Financial Stability Review – March 2004
The Reserve Bank's overall assessment is that the Australian financial system is currently in good shape. Banks – the most important financial intermediaries from a systemic risk perspective – are in a particularly strong financial position: they are profitable, carry few bad debts and hold capital considerably in excess of their minimum regulatory requirements. This outcome is largely the legacy of the long-running expansion of the domestic economy, now in its thirteenth consecutive year of growth, but it also reflects improvements in banks' systems for managing credit risks following problems in the early 1990s.
Over this period there has been a significant shift in banks' assets away from business lending towards lending to households – traditionally a much lower risk activity for financial intermediaries. Both demand and supply factors have been at work here. On the demand side, the shift to a low-inflation, low-interest-rate economy has increased the capacity of households to borrow, with many households willingly taking up this extra capacity. On the supply side, financial intermediaries have been keen to increase their portfolios of relatively low-risk residential mortgages and are providing cheaper, more innovative mortgage products, including those specifically tailored for investor housing.
These developments have resulted in striking growth in both residential property prices and household indebtedness since the mid 1990s. House prices have risen at an average annual rate of 12 per cent since the beginning of 1996 and growth in household debt has been similarly rapid. Over recent years, prices and indebtedness have increased at even faster rates. Although the pace of growth is now slowing, it is too soon to know whether it will return to a sustainable rate within a reasonable time.
One consequence of these changes is that the overall riskiness of the mortgage portfolios of financial institutions is likely to have increased. Residential property prices are high relative to historical benchmarks, household debt levels are much higher relative to income than they have been in the past, borrowing by investors has grown rapidly, competition for loan origination has been very strong, and some borrowers who previously would not have been able to obtain mortgages can now do so. These developments raise the possibility that future default rates may not be as benign as those in the past. Notwithstanding this, there are currently few signs that households are having difficulty meeting their financial obligations, with default rates on residential mortgages at very low levels despite the aggregate debt-servicing burden standing at a record high.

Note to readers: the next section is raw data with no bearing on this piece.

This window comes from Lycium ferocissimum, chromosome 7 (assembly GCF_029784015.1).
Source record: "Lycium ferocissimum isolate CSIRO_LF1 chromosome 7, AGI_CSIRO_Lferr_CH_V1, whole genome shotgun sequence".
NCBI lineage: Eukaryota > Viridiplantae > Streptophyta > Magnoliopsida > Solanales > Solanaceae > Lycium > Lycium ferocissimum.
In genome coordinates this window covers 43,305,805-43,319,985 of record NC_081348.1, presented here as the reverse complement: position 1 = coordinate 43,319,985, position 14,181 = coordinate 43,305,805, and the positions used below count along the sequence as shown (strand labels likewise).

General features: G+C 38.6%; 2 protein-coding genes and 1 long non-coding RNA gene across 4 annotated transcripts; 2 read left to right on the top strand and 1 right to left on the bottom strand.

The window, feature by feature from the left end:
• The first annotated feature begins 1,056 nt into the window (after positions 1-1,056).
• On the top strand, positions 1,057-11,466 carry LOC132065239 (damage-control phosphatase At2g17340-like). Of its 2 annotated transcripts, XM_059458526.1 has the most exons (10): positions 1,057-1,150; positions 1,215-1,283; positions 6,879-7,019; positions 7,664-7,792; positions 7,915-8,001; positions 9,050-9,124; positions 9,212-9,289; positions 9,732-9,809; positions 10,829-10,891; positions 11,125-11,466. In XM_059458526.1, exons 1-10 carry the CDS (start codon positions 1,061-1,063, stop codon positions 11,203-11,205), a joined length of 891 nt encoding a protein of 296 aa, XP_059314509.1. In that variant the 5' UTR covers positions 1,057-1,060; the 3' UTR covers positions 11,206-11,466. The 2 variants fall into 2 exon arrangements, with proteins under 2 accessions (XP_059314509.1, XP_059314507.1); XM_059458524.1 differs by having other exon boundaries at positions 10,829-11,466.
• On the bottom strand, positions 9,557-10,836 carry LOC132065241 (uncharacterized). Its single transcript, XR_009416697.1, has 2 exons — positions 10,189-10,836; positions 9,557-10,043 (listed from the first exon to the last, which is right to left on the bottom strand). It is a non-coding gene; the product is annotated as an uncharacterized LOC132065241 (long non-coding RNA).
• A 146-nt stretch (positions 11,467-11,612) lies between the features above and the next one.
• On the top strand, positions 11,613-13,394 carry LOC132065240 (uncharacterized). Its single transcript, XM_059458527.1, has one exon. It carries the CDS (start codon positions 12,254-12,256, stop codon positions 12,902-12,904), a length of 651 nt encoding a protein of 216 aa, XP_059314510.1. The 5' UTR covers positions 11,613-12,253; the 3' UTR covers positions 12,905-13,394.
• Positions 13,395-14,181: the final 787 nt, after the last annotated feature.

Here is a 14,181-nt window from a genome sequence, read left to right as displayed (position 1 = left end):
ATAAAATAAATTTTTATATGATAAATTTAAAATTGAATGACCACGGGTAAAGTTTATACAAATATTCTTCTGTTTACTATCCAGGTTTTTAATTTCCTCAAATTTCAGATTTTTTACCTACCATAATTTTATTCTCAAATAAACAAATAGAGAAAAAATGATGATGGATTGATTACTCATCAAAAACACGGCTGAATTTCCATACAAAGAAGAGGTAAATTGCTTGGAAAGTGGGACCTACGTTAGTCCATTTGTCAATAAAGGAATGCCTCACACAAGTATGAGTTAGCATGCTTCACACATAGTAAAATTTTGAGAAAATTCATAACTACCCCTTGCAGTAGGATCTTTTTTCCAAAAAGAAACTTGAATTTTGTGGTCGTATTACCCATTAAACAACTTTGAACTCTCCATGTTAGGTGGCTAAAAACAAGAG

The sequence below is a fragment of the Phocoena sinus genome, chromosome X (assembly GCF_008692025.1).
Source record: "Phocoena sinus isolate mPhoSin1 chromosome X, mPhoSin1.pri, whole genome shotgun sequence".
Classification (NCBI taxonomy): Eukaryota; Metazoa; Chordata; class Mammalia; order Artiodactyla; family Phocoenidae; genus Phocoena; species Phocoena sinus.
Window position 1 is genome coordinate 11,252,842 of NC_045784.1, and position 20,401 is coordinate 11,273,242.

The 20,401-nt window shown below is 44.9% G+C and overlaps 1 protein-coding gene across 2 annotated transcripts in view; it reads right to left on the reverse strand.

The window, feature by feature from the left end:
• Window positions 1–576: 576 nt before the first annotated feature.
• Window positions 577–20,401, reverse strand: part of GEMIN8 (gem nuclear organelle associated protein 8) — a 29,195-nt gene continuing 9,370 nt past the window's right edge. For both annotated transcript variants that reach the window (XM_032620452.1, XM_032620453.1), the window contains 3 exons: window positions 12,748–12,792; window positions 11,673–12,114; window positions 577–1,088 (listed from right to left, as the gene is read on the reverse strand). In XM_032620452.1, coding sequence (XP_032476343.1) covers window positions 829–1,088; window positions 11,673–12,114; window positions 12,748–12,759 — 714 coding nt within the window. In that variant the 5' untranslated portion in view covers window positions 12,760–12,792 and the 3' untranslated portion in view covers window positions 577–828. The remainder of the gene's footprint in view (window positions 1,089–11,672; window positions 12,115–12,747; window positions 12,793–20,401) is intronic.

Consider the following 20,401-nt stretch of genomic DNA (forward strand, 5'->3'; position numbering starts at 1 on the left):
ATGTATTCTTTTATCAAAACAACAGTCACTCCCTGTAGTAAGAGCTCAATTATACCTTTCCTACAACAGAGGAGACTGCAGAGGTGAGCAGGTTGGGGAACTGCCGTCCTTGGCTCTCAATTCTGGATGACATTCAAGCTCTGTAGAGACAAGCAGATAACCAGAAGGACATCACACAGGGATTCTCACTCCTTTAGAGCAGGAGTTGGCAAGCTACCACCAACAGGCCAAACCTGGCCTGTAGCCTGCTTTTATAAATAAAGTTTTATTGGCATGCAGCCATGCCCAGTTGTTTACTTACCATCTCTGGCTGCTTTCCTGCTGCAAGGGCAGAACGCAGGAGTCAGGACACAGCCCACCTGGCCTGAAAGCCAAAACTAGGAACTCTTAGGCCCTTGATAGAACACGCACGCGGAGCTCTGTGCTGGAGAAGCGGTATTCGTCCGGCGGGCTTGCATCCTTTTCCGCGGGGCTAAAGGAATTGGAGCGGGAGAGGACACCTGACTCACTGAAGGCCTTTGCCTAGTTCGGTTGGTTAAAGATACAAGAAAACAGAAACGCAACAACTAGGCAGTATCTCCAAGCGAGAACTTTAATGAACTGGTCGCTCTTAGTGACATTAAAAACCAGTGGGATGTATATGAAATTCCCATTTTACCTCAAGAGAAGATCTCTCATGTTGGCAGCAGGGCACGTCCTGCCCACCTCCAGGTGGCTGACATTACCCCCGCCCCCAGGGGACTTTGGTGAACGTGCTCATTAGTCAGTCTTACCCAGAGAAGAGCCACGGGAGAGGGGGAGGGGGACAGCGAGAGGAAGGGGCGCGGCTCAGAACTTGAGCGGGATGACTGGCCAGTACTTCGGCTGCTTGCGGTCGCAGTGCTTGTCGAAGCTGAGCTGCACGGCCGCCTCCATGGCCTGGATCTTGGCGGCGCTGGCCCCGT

While there are indications of an increase in risk in mortgage portfolios, it remains difficult to envisage scenarios in which developments in the housing market alone could cause major difficulties for the Australian financial system. Recent work by APRA indicates that even if house prices fell by 30 per cent and mortgage default rates increased dramatically, more than 90 per cent of authorised deposit-taking institutions would continue to meet minimum regulatory capital requirements. For the small number of institutions that fell below the minimum, the breach is estimated to be small.
Taking a somewhat broader perspective, a more medium-term risk is that, after borrowing heavily for a number of years, the household sector will decide to consolidate its balance sheet. If that were prompted by a deterioration in economic conditions it could amplify what might otherwise have been a relatively mild downturn – an outcome that, in turn, would increase the credit risk in the balance sheets of financial institutions. Assessing the likelihood of such an outcome is complicated by the fact that there have been few instances, either in Australia or elsewhere, in which balance-sheet adjustment by the household sector has been a major factor shaping an economic downturn. In previous episodes, it has been adjustments by the corporate sector and by financial institutions that typically have been the source of difficulties – and the risks of problems emanating from that front currently look quite small on this occasion.
Looking beyond Australia, global financial markets are currently subject to some unusual forces. Nominal interest rates in all the key financial centres are at very low levels and have been so over an extended period. Official capital flows from Asia to the United States, motivated not so much by underlying rates of return but by exchange rate considerations, have been unusually strong. The search for yield by private investors has pushed down risk spreads for corporate and emerging market borrowers alike, to levels last seen before the 1998 crisis.
While this combination has doubtless acted to spur growth in the world economy, which is welcome, several questions hang over the outlook. Not least among them is whether global investors have accurately priced the risk to which they are exposed, and how this constellation of yields, capital flows and exchange rates will respond when international short-term interest rates begin, at some stage, to rise to levels more in line with historical experience.
These issues, together with those closer to home arising from the changed financial behaviour of households described above, will bear close watching over the period ahead.